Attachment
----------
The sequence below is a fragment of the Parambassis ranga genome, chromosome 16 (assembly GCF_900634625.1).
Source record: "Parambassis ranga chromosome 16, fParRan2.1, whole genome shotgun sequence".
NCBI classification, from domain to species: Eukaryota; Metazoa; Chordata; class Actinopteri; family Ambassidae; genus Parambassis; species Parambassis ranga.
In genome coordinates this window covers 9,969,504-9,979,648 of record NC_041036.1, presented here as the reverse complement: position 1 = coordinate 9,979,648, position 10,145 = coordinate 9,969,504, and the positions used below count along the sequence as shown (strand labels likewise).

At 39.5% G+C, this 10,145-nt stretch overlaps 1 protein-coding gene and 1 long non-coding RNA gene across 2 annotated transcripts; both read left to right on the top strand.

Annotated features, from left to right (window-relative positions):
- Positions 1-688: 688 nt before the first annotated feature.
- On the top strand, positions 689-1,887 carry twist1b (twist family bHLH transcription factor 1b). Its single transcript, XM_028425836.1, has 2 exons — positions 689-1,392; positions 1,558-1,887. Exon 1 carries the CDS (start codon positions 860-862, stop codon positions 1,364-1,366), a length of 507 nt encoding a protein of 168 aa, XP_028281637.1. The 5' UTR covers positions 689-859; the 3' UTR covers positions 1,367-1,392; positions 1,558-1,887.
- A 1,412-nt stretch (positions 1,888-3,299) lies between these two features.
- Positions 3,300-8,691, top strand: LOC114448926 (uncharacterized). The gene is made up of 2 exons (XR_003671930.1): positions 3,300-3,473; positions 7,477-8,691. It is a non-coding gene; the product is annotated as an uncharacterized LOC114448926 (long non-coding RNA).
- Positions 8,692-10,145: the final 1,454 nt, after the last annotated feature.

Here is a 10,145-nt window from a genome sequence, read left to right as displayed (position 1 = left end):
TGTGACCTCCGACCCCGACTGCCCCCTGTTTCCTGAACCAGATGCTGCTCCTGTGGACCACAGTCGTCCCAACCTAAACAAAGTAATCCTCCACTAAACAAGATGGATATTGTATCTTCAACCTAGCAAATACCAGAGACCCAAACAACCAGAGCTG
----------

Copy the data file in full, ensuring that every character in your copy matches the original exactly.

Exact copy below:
The sequence below is a fragment of the Parambassis ranga genome, chromosome 16 (assembly GCF_900634625.1).
Source record: "Parambassis ranga chromosome 16, fParRan2.1, whole genome shotgun sequence".
NCBI classification, from domain to species: Eukaryota; Metazoa; Chordata; class Actinopteri; family Ambassidae; genus Parambassis; species Parambassis ranga.
In genome coordinates this window covers 9,969,504-9,979,648 of record NC_041036.1, presented here as the reverse complement: position 1 = coordinate 9,979,648, position 10,145 = coordinate 9,969,504, and the positions used below count along the sequence as shown (strand labels likewise).

At 39.5% G+C, this 10,145-nt stretch overlaps 1 protein-coding gene and 1 long non-coding RNA gene across 2 annotated transcripts; both read left to right on the top strand.

Annotated features, from left to right (window-relative positions):
- Positions 1-688: 688 nt before the first annotated feature.
- On the top strand, positions 689-1,887 carry twist1b (twist family bHLH transcription factor 1b). Its single transcript, XM_028425836.1, has 2 exons — positions 689-1,392; positions 1,558-1,887. Exon 1 carries the CDS (start codon positions 860-862, stop codon positions 1,364-1,366), a length of 507 nt encoding a protein of 168 aa, XP_028281637.1. The 5' UTR covers positions 689-859; the 3' UTR covers positions 1,367-1,392; positions 1,558-1,887.
- A 1,412-nt stretch (positions 1,888-3,299) lies between these two features.
- Positions 3,300-8,691, top strand: LOC114448926 (uncharacterized). The gene is made up of 2 exons (XR_003671930.1): positions 3,300-3,473; positions 7,477-8,691. It is a non-coding gene; the product is annotated as an uncharacterized LOC114448926 (long non-coding RNA).
- Positions 8,692-10,145: the final 1,454 nt, after the last annotated feature.

Here is a 10,145-nt window from a genome sequence, read left to right as displayed (position 1 = left end):
TGTGACCTCCGACCCCGACTGCCCCCTGTTTCCTGAACCAGATGCTGCTCCTGTGGACCACAGTCGTCCCAACCTAAACAAAGTAATCCTCCACTAAACAAGATGGATATTGTATCTTCAACCTAGCAAATACCAGAGACCCAAACAACCAGAGCTG